The fall in consumer demand and closure of retail stores in high income countries due to the COVID-19 pandemic negatively impacted the textile and garment manufacturers in Ethiopia.
This is according to a new report by Deloitte that found that the manufacturing sector’s growth declined from 7.7 percent in 2019 to 7.5percent in 2020 mainly attributed to subdued demand in the key textile and garment sub-sector as a result of the closure of retail stores in high income countries.
A telephone survey by Deloitte found that 4,000 female garment workers revealed that four out of ten garment workers on Ethiopia’s flagship industrial park lost their jobs due to the COVID-19 pandemic in 2020.
The report also found that decline in capacity utilisation pushed firms in the industrial parks to re-invent their business models pivoting to manufacture of personal protective equipment (PPE).
However, a USD 6.5 million fund was set up between the UK and Germany governments in collaboration with the Ethiopian government with the aim of safeguarding the industry as well as protecting the livelihoods of the workers and thus save thousands of jobs.
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The National Bank of Ethiopia (NBE) is in charge of assessing applications and textile factories in industrial parks can apply for wage subsidies and incentives to reward businesses that can adapt in response to COVID-19.
According to the report, Ehiopia’s textile and garment industry is a leading provider of jobs in the country’s manufacturing sector with the industrial parks having employed about 95,000 people before the pandemic.
However, the Ethiopian Textile Industry Development Institute (ETIDI) disclosed that Ethiopia earned over USD 171.1 million in the fiscal year ending Jul-2020, showing a robust performance despite the supply chain disruptions witnessed early on.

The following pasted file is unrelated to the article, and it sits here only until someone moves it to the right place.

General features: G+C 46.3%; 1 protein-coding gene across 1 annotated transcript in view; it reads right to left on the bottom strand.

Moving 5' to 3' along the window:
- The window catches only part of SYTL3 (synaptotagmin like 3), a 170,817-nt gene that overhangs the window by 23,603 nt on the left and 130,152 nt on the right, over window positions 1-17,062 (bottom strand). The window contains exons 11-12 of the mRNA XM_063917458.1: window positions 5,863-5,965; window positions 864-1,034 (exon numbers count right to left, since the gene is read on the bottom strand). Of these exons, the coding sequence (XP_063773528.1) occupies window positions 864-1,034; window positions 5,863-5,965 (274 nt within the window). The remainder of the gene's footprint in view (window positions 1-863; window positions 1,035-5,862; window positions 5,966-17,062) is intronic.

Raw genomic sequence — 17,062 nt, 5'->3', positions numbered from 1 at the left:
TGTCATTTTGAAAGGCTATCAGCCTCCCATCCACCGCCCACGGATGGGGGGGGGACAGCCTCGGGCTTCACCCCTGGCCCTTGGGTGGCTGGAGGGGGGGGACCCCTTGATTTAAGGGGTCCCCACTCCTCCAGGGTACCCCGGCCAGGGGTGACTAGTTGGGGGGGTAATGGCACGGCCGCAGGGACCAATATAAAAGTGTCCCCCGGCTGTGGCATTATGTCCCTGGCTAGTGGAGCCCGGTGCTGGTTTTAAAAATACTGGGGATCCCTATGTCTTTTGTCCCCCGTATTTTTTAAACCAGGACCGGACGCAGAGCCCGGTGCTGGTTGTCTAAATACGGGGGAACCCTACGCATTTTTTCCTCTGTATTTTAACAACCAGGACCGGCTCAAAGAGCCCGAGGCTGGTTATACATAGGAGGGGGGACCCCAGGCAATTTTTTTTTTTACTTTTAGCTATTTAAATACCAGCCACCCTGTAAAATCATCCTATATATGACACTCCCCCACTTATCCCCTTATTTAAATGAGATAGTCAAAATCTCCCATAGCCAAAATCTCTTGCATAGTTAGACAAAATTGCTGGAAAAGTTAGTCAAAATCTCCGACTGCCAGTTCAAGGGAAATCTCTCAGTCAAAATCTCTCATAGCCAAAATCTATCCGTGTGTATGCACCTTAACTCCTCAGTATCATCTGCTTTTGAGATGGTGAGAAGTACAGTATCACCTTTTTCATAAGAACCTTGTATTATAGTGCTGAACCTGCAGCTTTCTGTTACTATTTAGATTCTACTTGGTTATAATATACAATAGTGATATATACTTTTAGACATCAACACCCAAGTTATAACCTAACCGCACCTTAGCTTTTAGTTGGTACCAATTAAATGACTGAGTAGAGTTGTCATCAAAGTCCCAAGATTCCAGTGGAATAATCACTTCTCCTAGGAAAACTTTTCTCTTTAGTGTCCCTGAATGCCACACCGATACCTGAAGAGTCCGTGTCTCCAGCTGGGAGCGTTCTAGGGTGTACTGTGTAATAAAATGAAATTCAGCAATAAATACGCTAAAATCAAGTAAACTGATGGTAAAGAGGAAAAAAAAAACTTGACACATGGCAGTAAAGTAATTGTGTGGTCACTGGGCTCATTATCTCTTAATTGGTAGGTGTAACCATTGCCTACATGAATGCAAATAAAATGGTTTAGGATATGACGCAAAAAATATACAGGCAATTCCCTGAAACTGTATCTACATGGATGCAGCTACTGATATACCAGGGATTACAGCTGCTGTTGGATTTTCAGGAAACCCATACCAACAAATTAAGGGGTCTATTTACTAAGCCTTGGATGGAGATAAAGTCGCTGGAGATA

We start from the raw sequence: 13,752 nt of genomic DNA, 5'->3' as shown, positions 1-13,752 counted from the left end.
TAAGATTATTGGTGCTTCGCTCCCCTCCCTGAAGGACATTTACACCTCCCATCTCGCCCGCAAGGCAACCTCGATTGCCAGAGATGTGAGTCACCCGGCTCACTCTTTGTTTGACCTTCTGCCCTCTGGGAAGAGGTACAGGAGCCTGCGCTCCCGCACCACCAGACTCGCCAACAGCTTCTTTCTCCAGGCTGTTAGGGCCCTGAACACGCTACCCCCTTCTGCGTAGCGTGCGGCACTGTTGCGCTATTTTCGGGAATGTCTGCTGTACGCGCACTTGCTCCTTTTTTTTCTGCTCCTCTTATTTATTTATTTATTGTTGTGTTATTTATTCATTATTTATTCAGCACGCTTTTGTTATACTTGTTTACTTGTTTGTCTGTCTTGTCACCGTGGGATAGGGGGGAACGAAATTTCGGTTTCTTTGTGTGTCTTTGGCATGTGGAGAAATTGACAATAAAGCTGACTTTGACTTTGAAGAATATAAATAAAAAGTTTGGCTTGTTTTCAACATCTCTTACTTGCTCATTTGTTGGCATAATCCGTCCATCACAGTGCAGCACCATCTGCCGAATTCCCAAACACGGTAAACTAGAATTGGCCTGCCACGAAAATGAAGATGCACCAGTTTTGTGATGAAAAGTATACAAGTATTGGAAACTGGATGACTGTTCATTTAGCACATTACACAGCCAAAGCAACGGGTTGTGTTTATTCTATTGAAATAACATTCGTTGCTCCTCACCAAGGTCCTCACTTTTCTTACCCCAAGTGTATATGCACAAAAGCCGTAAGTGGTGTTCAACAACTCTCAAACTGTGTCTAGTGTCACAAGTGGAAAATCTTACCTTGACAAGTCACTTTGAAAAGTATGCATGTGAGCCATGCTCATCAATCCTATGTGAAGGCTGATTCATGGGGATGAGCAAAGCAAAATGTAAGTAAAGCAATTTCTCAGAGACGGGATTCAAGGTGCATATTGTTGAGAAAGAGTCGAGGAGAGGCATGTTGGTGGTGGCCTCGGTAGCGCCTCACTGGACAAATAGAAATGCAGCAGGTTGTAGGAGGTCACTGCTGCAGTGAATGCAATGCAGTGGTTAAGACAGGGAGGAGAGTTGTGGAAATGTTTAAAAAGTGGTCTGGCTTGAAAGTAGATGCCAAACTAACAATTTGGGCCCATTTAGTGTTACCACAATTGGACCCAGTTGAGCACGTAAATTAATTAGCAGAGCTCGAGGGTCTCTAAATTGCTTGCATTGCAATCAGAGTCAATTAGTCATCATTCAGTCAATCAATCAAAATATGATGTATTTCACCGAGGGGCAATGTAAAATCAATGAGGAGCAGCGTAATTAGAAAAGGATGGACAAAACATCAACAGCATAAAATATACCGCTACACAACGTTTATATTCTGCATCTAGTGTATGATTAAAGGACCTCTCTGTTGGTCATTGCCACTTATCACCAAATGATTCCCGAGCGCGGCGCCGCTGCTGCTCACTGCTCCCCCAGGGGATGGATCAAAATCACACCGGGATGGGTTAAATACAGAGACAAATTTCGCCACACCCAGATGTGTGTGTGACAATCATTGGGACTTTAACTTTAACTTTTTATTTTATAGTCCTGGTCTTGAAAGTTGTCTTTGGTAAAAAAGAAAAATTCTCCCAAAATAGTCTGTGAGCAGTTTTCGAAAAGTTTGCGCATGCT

Order cancellations and suspensions were offset by new foreign customers coming into the pipeline.
In July last year, the country secured USD 15 million of the budgeted USD 16 million from the textile and garment sub-sector in the 2019/2020 fiscal year.
Prior to the pandemic in 2019, the manufacturing sector contributed 4% to Ethiopia’s GDP and employed 13 percent of the total workforce.
“The sector’s growth was 7.5 percent in 2020, lower than the 7.7 percent growth in 2019, due to supply chain disruptions arising from the COVID-19 pandemic.”
Deloitte reveals that the uncertainties surrounding economic recovery from the COVID-19 pandemic, the second/third wave in key export markets, and rising cases within the country affecting the domestic labour supply are expected to limit the growth in the manufacturing sector (particularly garments and textile sub-sectors) to register a growth of 1.5 percent in 2021.
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“Ethiopia’s plans to position itself as a manufacturing hub will benefit companies’ plans to diversify supply chains and reduce reliance on Chinese supply,” the report says.
Overall, Ethiopia’s GDP grew by 6.1 percent in 2020, mainly supported by growth in the industry sector related to construction and infrastructure.
The GDP growth is expected to slow down to 4 percent in 2021 due to constrained private consumption, high inflation levels and subdued economic activity from the prolonged impact of COVID-19.
The report also reveals that about 1.7 million jobs were created during the first half of 2020/2021 fiscal year, an achievement despite the challenges of COVID-19 whereby the Ethiopia’s Job Creation Commission had estimated that between 700,000-2 million jobs were likely to be lost.
The country’s consumer price inflation rose to 20.9 percent in 2020, up from 13.5 percent registered in 2019.
According to the report, this was largely attributable to an increase in the prices of food and non-alcoholic beverages.
Inflation is forecasted to decrease to 10.1 percent in 2021, owing to moderating food prices and reduction in ethnic conflict induced supply chain disruptions.
During the period, the Ethiopian Birr depreciated to ETB 43.7/USD as at 30 June 2021 from ETB 34.3/USD as at 8 May 2020, averaging ETB 33.5/USD in 2020.
This was as a result of growing risk-aversion among investors which led to capital flight out of emerging markets.
“The ETB is expected to depreciate further to ETB 43.7/USD in 2021,” the report says.
The current account deficit narrowed to 4.8 percent of GDP in 2020 compared to 5.8 percent of GDP in 2019.
The current account deficit is expected to average 5.3 percent of GDP in 2021.